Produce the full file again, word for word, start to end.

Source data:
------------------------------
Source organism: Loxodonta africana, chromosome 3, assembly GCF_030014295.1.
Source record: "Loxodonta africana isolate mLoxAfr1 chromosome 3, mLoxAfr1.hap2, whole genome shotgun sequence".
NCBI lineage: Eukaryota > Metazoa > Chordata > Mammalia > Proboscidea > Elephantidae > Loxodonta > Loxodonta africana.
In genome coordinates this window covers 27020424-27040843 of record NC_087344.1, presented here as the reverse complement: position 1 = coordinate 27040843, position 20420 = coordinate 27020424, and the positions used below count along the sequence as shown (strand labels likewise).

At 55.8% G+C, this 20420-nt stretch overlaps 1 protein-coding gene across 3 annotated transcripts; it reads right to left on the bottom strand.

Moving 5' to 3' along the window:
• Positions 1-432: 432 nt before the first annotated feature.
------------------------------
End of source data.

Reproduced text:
Source organism: Loxodonta africana, chromosome 3, assembly GCF_030014295.1.
Source record: "Loxodonta africana isolate mLoxAfr1 chromosome 3, mLoxAfr1.hap2, whole genome shotgun sequence".
NCBI lineage: Eukaryota > Metazoa > Chordata > Mammalia > Proboscidea > Elephantidae > Loxodonta > Loxodonta africana.
In genome coordinates this window covers 27020424-27040843 of record NC_087344.1, presented here as the reverse complement: position 1 = coordinate 27040843, position 20420 = coordinate 27020424, and the positions used below count along the sequence as shown (strand labels likewise).

At 55.8% G+C, this 20420-nt stretch overlaps 1 protein-coding gene across 3 annotated transcripts; it reads right to left on the bottom strand.

Moving 5' to 3' along the window:
• Positions 1-432: 432 nt before the first annotated feature.